That is the question many holidaymakers will face while enjoying a week or so in the sun this summer. You’ve tried the local cuisine, enjoyed the region’s wine, then the waiter brings the bill and panic sets in…
At Which? Travel we’re often asked questions about tipping abroad. Even seasoned travellers are confused about who to tip, when to tip and how much to tip. Getting it wrong can result in restaurant staff rubbing their hands in glee, or furrowing their brow in fury. You might even be considered to be rude if you do leave a tip in a Japanese restaurant!
I recall a trip I went on a few years ago, to Gdansk in Poland, and my husband and I had enjoyed a meal in a lovely little restaurant in the city centre. It was a warm night, we were sitting outside, and we were one of the last people around. We asked for the bill and as it was our first night, we only had a 200 zloty note. I handed it over with a smile, and thinking I was being polite said ‘thank you’.
We then waited for our change, and waited. Some 20 minutes passed until I decided to pop inside to see where our waiter was. He looked at me strangely, not understanding what I was after. He appeared shocked when I said I wanted my change. Only later when browsing through my guidebook did I notice the section on ‘tipping’ – saying ‘thank you’ before receiving your change will tell waiting staff that you’re happy for them to keep it all.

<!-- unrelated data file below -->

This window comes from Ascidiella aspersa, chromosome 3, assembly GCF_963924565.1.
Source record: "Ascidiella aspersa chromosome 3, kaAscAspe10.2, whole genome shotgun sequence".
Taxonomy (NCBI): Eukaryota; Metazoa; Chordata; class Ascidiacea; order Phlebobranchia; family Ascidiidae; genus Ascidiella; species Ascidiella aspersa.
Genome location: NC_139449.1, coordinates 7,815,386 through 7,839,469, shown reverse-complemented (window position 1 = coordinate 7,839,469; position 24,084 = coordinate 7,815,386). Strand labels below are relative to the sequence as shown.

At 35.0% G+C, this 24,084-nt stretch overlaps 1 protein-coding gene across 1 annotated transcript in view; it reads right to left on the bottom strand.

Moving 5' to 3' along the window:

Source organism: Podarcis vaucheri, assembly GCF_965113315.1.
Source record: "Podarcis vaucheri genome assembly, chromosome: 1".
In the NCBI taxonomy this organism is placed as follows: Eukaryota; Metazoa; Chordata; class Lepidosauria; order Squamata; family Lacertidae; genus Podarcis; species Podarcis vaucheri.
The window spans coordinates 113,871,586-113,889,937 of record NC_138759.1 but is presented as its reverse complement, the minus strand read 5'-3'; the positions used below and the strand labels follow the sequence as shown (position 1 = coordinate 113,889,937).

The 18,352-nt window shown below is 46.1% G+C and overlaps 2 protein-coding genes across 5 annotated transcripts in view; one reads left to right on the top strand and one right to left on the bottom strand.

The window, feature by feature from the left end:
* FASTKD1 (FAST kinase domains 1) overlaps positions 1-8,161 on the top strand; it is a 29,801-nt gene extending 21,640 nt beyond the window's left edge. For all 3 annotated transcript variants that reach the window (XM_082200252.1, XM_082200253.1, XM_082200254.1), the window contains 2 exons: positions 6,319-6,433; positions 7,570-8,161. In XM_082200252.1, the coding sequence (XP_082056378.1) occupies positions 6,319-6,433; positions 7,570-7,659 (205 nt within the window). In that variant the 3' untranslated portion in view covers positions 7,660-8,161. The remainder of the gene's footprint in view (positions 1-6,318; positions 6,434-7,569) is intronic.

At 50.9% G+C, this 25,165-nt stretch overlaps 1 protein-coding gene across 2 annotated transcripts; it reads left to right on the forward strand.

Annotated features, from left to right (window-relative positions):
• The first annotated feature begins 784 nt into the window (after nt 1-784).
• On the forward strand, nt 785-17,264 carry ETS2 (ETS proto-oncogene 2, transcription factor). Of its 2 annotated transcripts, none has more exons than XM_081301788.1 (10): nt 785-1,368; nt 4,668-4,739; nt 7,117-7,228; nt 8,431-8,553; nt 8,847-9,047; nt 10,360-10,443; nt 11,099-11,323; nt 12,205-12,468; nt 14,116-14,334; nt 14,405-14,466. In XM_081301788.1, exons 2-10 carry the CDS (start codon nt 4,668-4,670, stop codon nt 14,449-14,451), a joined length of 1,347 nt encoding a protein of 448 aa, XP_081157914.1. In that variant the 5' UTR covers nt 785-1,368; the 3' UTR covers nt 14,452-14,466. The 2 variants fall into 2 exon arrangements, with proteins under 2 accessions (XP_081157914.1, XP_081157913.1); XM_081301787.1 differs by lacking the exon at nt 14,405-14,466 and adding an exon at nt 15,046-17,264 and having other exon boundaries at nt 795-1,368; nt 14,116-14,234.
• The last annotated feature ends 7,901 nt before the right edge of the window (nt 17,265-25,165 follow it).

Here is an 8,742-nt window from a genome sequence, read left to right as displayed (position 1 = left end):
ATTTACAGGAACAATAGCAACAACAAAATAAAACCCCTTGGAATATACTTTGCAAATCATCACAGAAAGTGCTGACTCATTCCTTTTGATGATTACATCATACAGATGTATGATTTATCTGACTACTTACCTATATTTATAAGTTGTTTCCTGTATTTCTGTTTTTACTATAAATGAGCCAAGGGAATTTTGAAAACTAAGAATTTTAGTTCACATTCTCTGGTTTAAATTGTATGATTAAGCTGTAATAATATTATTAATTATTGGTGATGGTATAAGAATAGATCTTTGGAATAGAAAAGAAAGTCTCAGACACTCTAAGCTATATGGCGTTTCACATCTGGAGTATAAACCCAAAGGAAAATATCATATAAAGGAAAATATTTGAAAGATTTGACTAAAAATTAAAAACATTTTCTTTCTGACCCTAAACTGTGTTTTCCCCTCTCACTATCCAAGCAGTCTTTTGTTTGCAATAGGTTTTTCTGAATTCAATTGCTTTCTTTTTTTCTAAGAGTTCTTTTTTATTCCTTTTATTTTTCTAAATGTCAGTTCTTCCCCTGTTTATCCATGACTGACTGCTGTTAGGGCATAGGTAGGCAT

Dealing with an angry waitress
A colleague, during a holiday in New England a few years’ back, treated himself and his partner to a meal in upmarket Martha’s Vineyard in Cape Cod. It was a fine meal and they left what they thought was a reasonable tip as they knew many American waiting staff relied on gratuities.
They thought a 15% tip was good amount, only to find a furious waitress marching back to the table, demanding to know what was wrong with her service. She was clearly insulted, whereas my colleague felt he was being shown up in front of the rest of the restaurant. What he hadn’t realised was that Massachusetts restaurant workers are among the lowest paid in the country and expect the highest tips as a consequence. About 20% was the going rate for good service.
So, there are certainly trials and tribulations to tipping abroad. Do you take note of different countries’ tipping traditions when you’re on holiday? Or do you stick to the same tipping ethos wherever you are?